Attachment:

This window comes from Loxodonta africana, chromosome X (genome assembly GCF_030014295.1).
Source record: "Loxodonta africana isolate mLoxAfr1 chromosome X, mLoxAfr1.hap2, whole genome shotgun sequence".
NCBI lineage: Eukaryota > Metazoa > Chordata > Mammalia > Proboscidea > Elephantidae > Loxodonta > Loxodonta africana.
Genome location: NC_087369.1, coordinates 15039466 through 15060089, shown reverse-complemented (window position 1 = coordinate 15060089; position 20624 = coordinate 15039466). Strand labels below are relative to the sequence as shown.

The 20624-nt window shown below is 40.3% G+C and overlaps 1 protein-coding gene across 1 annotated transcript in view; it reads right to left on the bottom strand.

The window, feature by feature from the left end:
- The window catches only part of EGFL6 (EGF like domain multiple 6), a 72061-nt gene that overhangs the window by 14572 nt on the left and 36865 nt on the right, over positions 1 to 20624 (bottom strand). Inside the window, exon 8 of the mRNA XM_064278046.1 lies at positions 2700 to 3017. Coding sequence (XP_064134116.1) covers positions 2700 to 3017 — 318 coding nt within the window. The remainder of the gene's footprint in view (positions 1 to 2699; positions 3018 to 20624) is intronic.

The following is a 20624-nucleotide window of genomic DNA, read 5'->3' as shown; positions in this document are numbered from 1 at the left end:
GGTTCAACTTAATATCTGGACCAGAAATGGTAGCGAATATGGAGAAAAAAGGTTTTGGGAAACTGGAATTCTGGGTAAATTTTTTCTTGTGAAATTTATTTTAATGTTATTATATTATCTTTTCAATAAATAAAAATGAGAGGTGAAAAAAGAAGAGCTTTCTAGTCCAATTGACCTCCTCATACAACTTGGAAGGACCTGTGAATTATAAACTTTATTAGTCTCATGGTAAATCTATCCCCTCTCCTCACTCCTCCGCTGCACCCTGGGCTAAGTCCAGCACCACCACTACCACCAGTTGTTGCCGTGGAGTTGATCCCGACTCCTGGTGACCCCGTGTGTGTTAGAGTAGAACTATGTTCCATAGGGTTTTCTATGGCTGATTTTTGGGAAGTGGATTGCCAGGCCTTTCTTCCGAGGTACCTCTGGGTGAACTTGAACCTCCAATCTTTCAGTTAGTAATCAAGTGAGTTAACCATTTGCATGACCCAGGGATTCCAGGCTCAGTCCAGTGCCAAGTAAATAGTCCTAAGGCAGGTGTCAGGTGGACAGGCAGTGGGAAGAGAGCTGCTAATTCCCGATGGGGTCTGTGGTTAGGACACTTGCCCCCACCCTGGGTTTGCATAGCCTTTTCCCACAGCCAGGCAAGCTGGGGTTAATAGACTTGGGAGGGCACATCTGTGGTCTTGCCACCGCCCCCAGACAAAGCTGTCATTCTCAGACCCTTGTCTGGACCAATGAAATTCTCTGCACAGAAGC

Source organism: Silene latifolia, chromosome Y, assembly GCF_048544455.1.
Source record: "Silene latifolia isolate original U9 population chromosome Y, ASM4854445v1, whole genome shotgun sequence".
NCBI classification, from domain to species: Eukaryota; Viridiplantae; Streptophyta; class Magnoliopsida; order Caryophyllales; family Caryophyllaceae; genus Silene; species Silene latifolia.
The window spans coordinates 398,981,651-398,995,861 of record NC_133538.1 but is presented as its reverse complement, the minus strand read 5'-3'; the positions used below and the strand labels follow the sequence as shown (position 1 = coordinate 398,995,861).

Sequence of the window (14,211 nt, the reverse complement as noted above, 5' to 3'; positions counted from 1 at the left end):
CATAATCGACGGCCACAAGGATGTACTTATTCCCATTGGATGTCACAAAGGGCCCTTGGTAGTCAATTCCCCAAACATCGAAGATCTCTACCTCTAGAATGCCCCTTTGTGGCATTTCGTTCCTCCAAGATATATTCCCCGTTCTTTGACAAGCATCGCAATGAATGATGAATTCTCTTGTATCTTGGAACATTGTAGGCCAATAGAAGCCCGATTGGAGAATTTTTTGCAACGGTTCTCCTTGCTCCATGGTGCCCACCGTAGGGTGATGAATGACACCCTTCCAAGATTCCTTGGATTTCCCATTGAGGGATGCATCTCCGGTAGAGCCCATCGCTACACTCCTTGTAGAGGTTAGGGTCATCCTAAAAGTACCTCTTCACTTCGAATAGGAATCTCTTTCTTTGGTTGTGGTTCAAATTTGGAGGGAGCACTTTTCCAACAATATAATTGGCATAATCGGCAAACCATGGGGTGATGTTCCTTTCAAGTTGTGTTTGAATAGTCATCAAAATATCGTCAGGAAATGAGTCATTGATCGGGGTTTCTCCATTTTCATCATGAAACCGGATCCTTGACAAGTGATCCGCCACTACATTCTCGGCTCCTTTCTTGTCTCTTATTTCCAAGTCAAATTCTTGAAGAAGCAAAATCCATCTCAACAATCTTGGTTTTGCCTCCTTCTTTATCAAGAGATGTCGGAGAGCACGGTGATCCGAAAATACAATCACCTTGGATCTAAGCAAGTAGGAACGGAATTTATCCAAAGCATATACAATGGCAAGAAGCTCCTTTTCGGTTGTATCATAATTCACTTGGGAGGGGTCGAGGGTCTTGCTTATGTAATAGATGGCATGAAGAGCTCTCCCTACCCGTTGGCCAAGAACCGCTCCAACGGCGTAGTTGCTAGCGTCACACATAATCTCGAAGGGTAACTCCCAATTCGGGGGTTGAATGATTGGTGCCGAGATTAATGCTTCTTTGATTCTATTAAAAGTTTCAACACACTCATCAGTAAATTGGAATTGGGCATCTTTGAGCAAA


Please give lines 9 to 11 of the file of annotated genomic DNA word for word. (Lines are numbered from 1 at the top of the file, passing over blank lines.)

GGTTCAACTTAATATCTGGACCAGAAATGGTAGCGAATATGGAGAAAAAAGGTTTTGGGAAACTGGAATTCTGGGTAAATTTTTTCTTGTGAAATTTATTTTAATGTTATTATATTATCTTTTCAATAAATAAAAATGAGAGGTGAAAAAAGAAGAGCTTTCTAGTCCAATTGACCTCCTCATACAACTTGGAAGGACCTGTGAATTATAAACTTTATTAGTCTCATGGTAAATCTATCCCCTCTCCTCACTCCTCCGCTGCACCCTGGGCTAAGTCCAGCACCACCACTACCACCAGTTGTTGCCGTGGAGTTGATCCCGACTCCTGGTGACCCCGTGTGTGTTAGAGTAGAACTATGTTCCATAGGGTTTTCTATGGCTGATTTTTGGGAAGTGGATTGCCAGGCCTTTCTTCCGAGGTACCTCTGGGTGAACTTGAACCTCCAATCTTTCAGTTAGTAATCAAGTGAGTTAACCATTTGCATGACCCAGGGATTCCAGGCTCAGTCCAGTGCCAAGTAAATAGTCCTAAGGCAGGTGTCAGGTGGACAGGCAGTGGGAAGAGAGCTGCTAATTCCCGATGGGGTCTGTGGTTAGGACACTTGCCCCCACCCTGGGTTTGCATAGCCTTTTCCCACAGCCAGGCAAGCTGGGGTTAATAGACTTGGGAGGGCACATCTGTGGTCTTGCCACCGCCCCCAGACAAAGCTGTCATTCTCAGACCCTTGTCTGGACCAATGAAATTCTCTGCACAGAAGC

Source organism: Silene latifolia, chromosome Y, assembly GCF_048544455.1.
Source record: "Silene latifolia isolate original U9 population chromosome Y, ASM4854445v1, whole genome shotgun sequence".